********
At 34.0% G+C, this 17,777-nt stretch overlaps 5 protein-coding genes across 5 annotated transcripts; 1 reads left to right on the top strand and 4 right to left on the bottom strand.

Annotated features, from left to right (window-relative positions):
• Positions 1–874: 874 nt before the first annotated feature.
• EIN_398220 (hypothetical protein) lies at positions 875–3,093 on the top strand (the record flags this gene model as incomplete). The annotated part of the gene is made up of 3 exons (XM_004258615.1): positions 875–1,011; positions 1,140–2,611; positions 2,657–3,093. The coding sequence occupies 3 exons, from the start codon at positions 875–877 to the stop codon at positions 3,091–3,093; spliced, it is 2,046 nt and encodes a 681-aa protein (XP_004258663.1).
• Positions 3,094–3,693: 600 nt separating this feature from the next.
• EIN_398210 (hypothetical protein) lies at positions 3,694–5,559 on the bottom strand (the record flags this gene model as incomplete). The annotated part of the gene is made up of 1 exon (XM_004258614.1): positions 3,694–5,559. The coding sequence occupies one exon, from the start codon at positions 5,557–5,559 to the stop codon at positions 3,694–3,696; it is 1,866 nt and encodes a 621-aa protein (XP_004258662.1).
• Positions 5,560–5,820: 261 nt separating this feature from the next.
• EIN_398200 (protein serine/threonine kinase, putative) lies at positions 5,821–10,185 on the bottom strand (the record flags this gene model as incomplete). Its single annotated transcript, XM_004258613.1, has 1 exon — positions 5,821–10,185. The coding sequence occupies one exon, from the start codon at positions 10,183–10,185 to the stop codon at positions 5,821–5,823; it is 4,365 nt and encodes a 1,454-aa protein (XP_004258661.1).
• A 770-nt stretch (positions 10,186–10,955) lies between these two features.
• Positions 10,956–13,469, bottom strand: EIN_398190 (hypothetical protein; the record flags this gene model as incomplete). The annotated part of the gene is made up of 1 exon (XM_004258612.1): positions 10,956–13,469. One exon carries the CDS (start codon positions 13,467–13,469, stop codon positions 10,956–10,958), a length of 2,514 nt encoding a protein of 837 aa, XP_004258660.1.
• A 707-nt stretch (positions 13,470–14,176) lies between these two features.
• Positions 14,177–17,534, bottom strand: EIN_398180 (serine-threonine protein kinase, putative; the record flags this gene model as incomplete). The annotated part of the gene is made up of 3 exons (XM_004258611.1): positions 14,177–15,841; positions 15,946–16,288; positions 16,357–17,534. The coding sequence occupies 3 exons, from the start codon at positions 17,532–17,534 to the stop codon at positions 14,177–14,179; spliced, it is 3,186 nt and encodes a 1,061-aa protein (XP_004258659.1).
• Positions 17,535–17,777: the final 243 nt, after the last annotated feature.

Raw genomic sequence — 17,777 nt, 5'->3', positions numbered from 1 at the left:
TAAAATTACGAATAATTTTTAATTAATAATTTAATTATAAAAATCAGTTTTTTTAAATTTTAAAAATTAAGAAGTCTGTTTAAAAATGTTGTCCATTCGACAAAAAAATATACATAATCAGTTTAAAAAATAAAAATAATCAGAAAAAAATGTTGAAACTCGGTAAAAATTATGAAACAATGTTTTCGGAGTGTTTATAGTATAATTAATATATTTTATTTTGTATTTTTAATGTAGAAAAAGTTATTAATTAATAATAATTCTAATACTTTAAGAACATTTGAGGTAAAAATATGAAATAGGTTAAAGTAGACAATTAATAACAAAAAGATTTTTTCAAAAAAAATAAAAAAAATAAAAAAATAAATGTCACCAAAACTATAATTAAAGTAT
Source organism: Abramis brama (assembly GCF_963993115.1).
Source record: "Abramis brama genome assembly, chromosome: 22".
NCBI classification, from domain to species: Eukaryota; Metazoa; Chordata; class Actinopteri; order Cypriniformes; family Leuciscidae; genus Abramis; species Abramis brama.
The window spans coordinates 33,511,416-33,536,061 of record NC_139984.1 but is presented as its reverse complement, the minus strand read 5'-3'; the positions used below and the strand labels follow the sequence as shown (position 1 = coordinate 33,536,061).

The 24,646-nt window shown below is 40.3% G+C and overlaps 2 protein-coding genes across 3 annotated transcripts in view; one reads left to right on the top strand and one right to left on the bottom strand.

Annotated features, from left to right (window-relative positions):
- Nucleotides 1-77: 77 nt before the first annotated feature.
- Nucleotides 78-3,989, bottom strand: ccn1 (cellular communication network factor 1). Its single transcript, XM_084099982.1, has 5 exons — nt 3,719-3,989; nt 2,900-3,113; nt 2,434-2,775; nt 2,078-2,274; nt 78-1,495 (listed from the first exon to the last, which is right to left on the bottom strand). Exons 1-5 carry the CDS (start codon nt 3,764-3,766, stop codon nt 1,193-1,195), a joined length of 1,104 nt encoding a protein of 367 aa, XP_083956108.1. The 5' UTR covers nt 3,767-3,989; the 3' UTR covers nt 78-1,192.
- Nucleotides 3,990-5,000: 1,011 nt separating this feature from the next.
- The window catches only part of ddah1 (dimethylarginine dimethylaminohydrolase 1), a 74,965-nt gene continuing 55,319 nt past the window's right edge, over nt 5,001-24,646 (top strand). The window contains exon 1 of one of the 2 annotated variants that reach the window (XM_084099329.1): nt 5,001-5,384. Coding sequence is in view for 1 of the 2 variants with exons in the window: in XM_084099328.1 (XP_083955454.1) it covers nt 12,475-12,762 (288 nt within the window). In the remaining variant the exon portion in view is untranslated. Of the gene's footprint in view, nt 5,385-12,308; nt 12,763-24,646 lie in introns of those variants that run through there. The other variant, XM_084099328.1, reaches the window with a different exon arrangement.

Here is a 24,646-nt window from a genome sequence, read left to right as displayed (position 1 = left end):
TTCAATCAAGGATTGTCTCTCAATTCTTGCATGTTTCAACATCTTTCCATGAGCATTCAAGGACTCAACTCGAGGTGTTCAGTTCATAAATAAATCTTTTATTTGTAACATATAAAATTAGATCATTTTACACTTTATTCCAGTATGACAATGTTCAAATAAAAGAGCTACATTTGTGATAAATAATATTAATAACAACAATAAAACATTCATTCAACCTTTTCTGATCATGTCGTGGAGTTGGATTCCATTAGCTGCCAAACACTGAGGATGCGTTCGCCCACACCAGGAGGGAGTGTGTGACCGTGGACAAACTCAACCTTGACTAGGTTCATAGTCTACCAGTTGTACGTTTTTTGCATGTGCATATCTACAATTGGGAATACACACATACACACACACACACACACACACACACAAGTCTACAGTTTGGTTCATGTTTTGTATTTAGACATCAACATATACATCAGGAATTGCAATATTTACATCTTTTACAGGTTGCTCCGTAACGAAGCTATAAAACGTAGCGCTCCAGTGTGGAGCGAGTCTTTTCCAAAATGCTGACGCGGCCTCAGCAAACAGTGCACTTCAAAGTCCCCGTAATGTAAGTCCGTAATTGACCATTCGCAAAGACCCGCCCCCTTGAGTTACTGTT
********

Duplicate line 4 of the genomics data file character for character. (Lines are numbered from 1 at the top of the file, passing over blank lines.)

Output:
• EIN_398220 (hypothetical protein) lies at positions 875–3,093 on the top strand (the record flags this gene model as incomplete). The annotated part of the gene is made up of 3 exons (XM_004258615.1): positions 875–1,011; positions 1,140–2,611; positions 2,657–3,093. The coding sequence occupies 3 exons, from the start codon at positions 875–877 to the stop codon at positions 3,091–3,093; spliced, it is 2,046 nt and encodes a 681-aa protein (XP_004258663.1).